Joe Terravecchia first lay eyes on Pissing Mare Falls in remote Western Brook Pond, Newfoundland, twenty years ago. “Casey Shaw and I first tried to go there in ‘96, but they were having a shitty winter, so we went to Quebec instead,” he says. “The next year, we looked at a tourist brochure and saw a photo of the waterfall in the park, and hired a snowmobile guide to take us to the top of the falls. We didn’t know it at the time, but the pond was frozen that year.”
Terravecchia is a mild-mannered 56 year-old carpenter from Lebanon, Maine. He and his wife Karin have two teenagers and live pretty much ordinary busy lives. Although he only gets to go climbing maybe one day a week – plus an evening or two at Salt Pump – Joe’s known as one of the best all around technical climbers in New England. For vacation, he likes to roadtrip up to the rugged island province of Newfoundland – a more wild, subarctic version of Maine, really.
Casey and Joe made the first ascent of Pissing Mare Falls in 1997. As they completed the climb, Terravecchia’s eyes were drawn to even more radical terrain around the waterfall, where the winds and updrafts catch droplets of water from the nearby falls and blow them against the surface of an overhanging rock cliff, forming a substance known to climbers as spray ice. “We saw it in 1997, but it just seemed otherworldly. The next year we changed our minds and rapped over the route to check it out.”
Part of the allure of the challenge was the inaccessibility of the climb. Pissing Mare Falls is located high above Western Brook Pond, a freshwater body of water 12 miles long and 600 feet deep, with fiord like walls rising to a plateau above it. “The locals are super afraid of snowmobiling on Western Brook… It doesn’t often freeze,” Terravecchia explains. “And when it does it’s not safe and it’s super spooky. You could go in and die… no problem. The first half a dozen times down it we wore full survival suits.”
A few years later, knowing it was a warm season and the pond wasn’t frozen, they tried a different tactic: “We carted my Dad’s 12 foot aluminum fishing boat up there with a 69 Johnson engine. We snowmobiled it in two miles to the lake.”
“It’s just a pain in the ass to get to the climb,” he says.
Last month, Joe returned with Casey to give the line another attempt after two decades of trying. He finally ended up doing the climb – but it wasn’t the way he had always imagined it.
How’d you get to the climb this year?
We’ve figured out a way to avoid the pond completely. We snowmobiled up the backside, approaching from the top. It used to be 6 hours. Now, with the right local knowledge, we got it down to 1:20. It was all the knowledge Casey and I had gained. It’s like snowmobiling on the Alpine Garden of Washington for 20 miles…
So we camp out on this plateau above the falls. I’ve probably spent 50 nights up there over the last ten years. We’ve done probably a dozen first ascents in there… The biggest one we called Captains Courageous, it’s 2,000 feet of ice climbing. I think it’s the biggest ice climb in eastern North America.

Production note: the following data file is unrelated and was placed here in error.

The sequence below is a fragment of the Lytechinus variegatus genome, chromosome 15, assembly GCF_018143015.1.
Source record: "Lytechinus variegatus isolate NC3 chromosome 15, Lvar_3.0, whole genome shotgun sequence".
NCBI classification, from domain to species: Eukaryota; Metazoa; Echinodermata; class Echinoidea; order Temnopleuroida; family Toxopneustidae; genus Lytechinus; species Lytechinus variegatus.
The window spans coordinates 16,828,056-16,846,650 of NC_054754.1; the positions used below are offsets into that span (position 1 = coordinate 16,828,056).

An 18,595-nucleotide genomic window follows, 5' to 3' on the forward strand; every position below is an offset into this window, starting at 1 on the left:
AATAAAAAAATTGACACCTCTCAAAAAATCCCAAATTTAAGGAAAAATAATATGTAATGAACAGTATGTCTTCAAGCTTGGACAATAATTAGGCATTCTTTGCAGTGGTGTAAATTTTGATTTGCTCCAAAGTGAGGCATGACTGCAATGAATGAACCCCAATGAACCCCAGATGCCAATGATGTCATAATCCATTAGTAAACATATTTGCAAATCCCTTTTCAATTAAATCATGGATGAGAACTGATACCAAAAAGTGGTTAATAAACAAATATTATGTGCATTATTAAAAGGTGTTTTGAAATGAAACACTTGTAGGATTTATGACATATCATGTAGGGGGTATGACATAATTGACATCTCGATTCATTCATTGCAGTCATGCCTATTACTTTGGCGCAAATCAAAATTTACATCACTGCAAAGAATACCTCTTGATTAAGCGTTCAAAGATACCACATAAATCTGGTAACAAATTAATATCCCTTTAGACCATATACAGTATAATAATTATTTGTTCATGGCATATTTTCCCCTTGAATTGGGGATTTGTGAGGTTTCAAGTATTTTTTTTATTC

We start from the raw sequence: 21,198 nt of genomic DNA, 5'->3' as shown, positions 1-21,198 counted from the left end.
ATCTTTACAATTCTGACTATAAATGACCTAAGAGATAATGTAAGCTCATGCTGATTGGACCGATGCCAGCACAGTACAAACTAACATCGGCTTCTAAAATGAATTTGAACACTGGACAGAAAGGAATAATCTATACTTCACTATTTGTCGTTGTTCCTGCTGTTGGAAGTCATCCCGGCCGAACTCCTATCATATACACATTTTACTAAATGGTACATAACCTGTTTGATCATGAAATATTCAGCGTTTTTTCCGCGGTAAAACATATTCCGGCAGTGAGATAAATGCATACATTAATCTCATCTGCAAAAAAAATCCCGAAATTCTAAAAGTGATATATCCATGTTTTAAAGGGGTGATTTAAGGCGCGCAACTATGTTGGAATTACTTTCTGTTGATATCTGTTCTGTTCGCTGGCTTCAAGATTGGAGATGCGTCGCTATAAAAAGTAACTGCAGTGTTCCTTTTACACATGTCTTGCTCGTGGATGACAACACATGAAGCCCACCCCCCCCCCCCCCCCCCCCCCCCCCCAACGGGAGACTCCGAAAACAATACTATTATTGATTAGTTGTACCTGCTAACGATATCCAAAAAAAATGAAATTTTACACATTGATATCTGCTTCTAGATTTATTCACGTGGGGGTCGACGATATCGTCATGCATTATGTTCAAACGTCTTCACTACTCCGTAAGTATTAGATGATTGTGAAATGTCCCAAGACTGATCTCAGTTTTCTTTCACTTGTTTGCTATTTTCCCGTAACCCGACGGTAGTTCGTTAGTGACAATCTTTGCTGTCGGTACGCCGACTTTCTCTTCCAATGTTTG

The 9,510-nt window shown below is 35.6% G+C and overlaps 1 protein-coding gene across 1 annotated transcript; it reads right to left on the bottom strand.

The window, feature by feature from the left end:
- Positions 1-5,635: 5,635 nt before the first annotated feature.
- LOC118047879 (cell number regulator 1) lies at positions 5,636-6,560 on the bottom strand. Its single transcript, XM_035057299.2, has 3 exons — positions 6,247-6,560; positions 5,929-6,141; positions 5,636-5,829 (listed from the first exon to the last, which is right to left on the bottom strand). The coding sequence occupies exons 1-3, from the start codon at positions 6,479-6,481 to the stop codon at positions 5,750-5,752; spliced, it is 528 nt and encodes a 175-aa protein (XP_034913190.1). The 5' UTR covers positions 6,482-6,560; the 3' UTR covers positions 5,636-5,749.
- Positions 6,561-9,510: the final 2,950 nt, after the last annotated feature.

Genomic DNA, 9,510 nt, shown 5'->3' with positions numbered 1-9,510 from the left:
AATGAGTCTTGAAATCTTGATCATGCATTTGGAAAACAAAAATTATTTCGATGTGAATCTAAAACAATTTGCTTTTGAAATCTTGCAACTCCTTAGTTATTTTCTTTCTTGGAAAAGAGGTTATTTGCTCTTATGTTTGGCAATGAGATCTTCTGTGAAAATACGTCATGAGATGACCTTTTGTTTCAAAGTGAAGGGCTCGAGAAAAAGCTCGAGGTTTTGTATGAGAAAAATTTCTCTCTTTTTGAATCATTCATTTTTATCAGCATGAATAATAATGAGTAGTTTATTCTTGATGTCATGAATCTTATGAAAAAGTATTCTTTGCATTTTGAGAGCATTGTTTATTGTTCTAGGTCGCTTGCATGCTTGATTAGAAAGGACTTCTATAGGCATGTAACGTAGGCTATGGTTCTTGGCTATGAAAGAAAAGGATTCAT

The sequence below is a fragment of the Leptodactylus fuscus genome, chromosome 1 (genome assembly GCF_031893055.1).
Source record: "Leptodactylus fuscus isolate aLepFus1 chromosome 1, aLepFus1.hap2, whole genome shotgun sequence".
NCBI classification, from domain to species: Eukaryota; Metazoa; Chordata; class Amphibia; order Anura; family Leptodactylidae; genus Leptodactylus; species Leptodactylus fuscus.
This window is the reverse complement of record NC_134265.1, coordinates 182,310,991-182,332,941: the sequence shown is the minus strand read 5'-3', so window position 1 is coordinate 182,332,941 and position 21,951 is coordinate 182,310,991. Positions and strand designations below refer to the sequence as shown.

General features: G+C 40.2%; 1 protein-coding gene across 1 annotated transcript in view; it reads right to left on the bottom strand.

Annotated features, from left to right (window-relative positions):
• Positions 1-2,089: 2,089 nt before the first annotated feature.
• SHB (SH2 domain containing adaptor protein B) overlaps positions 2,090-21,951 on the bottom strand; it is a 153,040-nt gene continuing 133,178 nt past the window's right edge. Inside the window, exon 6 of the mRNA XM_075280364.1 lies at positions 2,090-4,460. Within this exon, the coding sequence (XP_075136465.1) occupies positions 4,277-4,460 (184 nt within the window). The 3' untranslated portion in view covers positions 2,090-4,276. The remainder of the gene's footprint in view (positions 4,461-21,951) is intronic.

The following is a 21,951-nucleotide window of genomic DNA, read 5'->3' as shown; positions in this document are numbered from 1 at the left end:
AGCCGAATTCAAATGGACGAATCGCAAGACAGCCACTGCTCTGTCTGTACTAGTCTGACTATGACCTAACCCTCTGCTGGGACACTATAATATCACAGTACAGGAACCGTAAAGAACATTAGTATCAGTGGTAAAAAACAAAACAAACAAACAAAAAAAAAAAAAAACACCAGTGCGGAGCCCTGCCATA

What condition was the route in?
The route was formed up better than I’d ever seen it.
We spent eight days camped out on top of the falls, in totally crap weather… We were getting at the end of Casey’s stay and running low on food, so we called for a pick up. Casey had to get his flight home in two days.
I’d never seen the route in this kind of shape, and I didn’t have to go start work. I could take another week, and Karin understood.
I was bummed going out because I had another week left, and I knew it was in condition. I tried my best to get Casey to extend his ticket. I really wanted to do it with him, because we’d been trying it for so long. He texted me from the airport at Deer Lake on his way home. I could tell he was bummed, but he was totally supportive. He wanted me to get the climb in.
Rumor was Will Gadd was due to arrive in five days… and there was five suns on the forecast for the next week! I’ve never seen that in twenty years in Newfoundland!
So who’d you end up climbing with?
I stopped into the motel we were staying in, and Will & Anna [Will Mayo & Anna Pfaff; two American climbers] were staying at the same place. We started talking, had a beer and I said, ‘what the heck’, and I invited them to do it with me the next day. We went in at 5 a.m., and we were starting the approach at 6:30.
It turned from a total depression drive home to, like, giddy happiness.
Is spray ice different to climb than regular ice?
Well, the screws aren’t nearly as good, but It’s awesome to climb. It’s so much fun. We got lots of 14 &17 cm screws in, only the last 250′ was 10 cm. zHonestly, we’ve been there years when the spray ice is really foamy and you wouldn’t trust it. I think it just depends on the temperature when the ice is laid down. If it’s partially frozen when it lays down, I think it forms airy ice. If it lays down in warmer temperatures, I think it’s more solid ice. I haven’t figured it out yet. But you could trust the screws a little more this year.
What was the hardest part of the climb?
I led this overhanging bulge that was WI 6. Will’s lead, the first part was spray ice and then it changed to drip ice, was also hard, but Will’s so strong. That angle is pretty casual for him. It’s mostly moderate climbing… but it’s just one of those lines that’s a beautiful, circuitous, natural passage when you look at it and – honestly, I’ve had sleepless nights thinking about it, because I have been involved in several accidents up there. It’s an ominous wall, and it’s scary looking.
I really enjoyed climbing with Will and Anna. I always like climbing with guys who are better than me. Anna is also so much fun to be around – very strong and motivated! But part of me definitely feels bad to have done the climb without Casey. That was definitely the hardest thing about it.